Prada Rong Zhai, Shanghai presents Michaël Borremans' "The Promise"

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Prada Rong Zhai, Shanghai presents Michaël Borremans' "The Promise"
MichaŽl Borremans, Five Cones, 2020. Oil on wood panel, 8 1/4 x 11 1/2 inches / 21 x 29.3 cm © MichaŽl Borremans, Courtesy the artist and David Zwirner. Photo Peter Cox.

SHANGHAI.- Prada presents “The Promise”, an exhibition dedicated to MichaŽl Borremans, with the support of Fondazione Prada. On view from 22 March to 14 May 2024 at Prada Rong Zhai, a 1918 historic residence in Shanghai restored by Prada and reopened in October 2017, the exhibition is Borremans’ first solo presentation in Mainland China.

One of the most renowned painters of his generation, MichaŽl Borremans (Belgium, 1963) depicts the human condition by creating an ambiguous tension between his refined language and the portrayed subjects. In his paintings, human figures and everyday objects are isolated in their own world, immersed in an absurd, uncanny, or dreamlike atmosphere. Subtle or direct allusions to current socio-political events or art history are palpable in his work, yet, as art historian and curator Jeffrey Grove has written, “Borremans deftly elicits these historical analogues without slipping into homage or imitation, instead infusing his painting with a critical contemporary consciousness.” A permanent feeling of tension and anxiety pervades his works, and often, a sense of impending horror lurks beneath the apparent familiarity and intimacy of the portrayed scenes.

While Borremans sometimes uses found images as inspiration for his paintings he more frequently photographs his planned compositions, setting up the models, props, and background, controlling the lighting and the entire composition. Despite their photographic origin, his works depict an emotional and subjective reality evoking a space and time that is both ambiguous and indistinct. As the artist stated, “I’m always thinking of the psychological impact of an image that I’m creating when I’ll show it because you make a painting in the studio, but the act of painting is showing it – I’m aware, or I’m thinking about, the effect on a possible viewer. It’ll be different for everyone, but I want to decide on the direction it has.”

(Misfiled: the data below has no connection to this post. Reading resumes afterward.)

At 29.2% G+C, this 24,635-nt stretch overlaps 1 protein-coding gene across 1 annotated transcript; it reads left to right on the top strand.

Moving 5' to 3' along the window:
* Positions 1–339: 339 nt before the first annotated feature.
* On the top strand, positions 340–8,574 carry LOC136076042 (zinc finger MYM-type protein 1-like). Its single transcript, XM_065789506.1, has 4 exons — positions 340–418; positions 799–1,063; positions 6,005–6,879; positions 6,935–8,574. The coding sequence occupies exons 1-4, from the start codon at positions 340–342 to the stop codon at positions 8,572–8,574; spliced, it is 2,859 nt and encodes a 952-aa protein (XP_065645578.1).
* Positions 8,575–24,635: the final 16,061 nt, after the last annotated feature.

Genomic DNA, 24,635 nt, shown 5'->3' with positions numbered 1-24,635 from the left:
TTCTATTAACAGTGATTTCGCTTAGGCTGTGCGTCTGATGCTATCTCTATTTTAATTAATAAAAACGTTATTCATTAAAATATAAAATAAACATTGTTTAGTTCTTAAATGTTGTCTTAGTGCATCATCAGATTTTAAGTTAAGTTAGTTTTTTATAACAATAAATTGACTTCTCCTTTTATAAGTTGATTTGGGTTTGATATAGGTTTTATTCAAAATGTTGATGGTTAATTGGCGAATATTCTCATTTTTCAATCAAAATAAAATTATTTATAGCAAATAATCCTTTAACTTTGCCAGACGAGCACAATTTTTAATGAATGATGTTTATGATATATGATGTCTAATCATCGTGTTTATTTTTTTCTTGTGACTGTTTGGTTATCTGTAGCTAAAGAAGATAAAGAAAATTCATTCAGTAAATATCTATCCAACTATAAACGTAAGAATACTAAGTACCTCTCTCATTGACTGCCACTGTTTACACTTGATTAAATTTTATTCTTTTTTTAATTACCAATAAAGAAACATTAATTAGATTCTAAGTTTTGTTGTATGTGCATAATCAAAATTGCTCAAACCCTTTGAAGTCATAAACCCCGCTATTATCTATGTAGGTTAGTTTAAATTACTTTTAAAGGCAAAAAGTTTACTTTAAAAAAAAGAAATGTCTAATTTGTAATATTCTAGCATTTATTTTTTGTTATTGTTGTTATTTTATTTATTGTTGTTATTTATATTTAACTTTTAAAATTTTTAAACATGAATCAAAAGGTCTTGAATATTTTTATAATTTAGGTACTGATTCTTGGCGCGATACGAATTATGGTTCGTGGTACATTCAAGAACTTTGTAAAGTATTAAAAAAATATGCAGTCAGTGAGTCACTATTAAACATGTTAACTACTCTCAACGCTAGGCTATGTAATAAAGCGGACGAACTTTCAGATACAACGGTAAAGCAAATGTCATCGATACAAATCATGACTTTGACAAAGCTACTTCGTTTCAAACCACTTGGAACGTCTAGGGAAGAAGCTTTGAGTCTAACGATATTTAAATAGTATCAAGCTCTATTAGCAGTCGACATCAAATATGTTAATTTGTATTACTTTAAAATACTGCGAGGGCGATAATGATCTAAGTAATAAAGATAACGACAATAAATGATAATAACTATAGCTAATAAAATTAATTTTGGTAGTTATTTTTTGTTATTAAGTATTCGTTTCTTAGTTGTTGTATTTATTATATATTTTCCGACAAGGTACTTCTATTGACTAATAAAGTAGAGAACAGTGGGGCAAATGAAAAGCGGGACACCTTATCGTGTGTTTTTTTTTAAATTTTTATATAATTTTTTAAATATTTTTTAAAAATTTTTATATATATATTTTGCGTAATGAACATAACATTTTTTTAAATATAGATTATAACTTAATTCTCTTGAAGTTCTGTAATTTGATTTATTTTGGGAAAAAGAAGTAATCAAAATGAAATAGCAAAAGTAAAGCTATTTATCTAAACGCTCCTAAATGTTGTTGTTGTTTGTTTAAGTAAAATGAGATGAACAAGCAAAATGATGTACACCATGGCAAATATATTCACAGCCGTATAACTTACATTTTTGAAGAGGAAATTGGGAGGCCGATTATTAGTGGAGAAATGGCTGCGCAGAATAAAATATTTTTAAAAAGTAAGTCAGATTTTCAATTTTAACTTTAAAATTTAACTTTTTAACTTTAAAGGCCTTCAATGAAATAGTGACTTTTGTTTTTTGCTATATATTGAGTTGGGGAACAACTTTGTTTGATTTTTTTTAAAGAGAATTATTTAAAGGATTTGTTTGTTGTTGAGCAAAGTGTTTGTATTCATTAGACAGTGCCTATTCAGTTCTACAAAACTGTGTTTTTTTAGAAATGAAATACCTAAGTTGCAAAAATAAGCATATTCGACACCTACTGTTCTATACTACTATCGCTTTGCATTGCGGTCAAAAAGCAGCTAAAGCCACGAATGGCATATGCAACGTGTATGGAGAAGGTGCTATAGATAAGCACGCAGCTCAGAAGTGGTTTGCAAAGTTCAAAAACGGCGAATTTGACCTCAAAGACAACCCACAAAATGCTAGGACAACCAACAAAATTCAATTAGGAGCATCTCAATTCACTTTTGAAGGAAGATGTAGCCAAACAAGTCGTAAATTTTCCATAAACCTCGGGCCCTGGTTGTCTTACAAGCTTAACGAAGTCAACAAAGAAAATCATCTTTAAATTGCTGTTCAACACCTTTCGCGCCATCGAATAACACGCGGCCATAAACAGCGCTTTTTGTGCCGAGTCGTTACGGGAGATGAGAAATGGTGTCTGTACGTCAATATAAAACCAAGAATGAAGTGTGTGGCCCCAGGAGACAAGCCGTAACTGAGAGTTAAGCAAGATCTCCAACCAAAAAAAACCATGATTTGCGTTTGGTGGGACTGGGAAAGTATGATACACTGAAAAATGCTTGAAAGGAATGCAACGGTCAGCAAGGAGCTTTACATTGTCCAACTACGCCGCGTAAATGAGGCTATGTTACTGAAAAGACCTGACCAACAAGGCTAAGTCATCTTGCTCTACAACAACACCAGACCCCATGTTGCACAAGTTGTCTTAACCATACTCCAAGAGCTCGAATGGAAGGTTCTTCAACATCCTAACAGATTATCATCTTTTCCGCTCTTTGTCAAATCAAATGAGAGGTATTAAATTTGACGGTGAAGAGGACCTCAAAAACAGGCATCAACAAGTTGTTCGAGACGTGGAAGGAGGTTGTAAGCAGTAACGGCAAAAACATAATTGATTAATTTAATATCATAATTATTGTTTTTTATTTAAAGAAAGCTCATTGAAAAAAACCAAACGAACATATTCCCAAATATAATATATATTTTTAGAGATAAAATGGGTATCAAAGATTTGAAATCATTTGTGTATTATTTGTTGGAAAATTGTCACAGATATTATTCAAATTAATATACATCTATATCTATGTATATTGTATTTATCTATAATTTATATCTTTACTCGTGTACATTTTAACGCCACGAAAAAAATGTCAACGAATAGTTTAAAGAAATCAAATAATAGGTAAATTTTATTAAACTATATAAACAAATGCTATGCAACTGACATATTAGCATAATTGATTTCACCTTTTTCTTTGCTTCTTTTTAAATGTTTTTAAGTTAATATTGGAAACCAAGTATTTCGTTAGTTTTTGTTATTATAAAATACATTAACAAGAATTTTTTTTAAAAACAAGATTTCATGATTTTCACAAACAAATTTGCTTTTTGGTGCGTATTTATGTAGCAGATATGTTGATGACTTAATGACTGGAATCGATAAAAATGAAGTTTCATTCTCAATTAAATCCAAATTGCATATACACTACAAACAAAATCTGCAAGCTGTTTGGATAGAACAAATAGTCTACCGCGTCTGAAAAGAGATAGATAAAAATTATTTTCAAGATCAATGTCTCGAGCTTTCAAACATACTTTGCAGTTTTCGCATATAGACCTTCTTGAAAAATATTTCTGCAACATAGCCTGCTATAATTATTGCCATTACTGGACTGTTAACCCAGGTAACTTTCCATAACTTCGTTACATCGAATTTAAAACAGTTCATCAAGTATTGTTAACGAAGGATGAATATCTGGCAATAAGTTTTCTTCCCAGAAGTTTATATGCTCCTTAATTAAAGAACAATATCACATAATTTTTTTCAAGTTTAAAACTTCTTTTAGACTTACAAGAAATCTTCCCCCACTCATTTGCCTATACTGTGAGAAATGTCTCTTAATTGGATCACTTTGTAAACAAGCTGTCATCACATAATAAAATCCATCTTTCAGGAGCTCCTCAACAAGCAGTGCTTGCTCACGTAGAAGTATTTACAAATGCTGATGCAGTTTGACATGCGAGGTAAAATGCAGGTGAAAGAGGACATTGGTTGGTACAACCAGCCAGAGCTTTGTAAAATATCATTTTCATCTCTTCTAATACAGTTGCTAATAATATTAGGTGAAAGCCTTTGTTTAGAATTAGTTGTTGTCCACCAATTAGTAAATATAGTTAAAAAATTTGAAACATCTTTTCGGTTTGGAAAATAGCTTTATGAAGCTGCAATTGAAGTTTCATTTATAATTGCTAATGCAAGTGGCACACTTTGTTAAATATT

Over the past two decades, the Belgian artist has also explored the medium of film. Borremans’ short films create a contrast between an everyday reality and a dark, parallel dimension. His drawings and paintings are the formal basis of these works, which look like staged or performative moments in the form of tableaux vivants. Through the camera’s slow movement, Borremans either observes the rituals of human alienation or creates intense moments of suspension, triggering the viewer’s attention to a specific detail of a face, a body, or clothing. His short films “derive more than sculpture than from painting”, as stated by the artist. “Of course, the subject is sometimes analogous to paintings, but it is just an urge to see how sculpture could look if it wasn’t static; if it could move somehow, even if it doesn’t really move. If you film something that is standing still, there is still an aspect of movement to it.”

The Prada Rong Zhai venue offers an architectural and decorative dialog between Chinese and Western traditions. Its domestic-like and historical spaces enhances the sense of anachronism conveyed by Borremans’ art. The exhibition allows visitors to move freely around the different rooms and experience the multiple connections between history and contemporaneity in his works as well as a confrontation with the unique context of the early twentieth-century villa.

“The Promise” features twenty-three paintings by Borremans and one of his films showcased on the two main floors of the building. At the entrance hall, the public will encounter a comfortable and intimate space with customized furnishings introducing Borremans’ aesthetics. Moving to the first floor, visitors will confront his artistic practice through a selection of paintings representing strangely threatening objects, such as Mask (2008), Missile (2017), Alien (2018), and Coloured Cones (2019). A short film, The Storm (2006), is also on view. It is a powerful visual narration of gestures and signs starring three motionless men, where the only changing element is the light and its angle. The exhibition continues at the second level, including works that depict anonymous characters in an ambiguous and psychologically charged atmosphere such as A2 (2004), The Bodies (1) (2005), The Rug (2006), Still (2008), The Purse (2020), and The Racer (2022).

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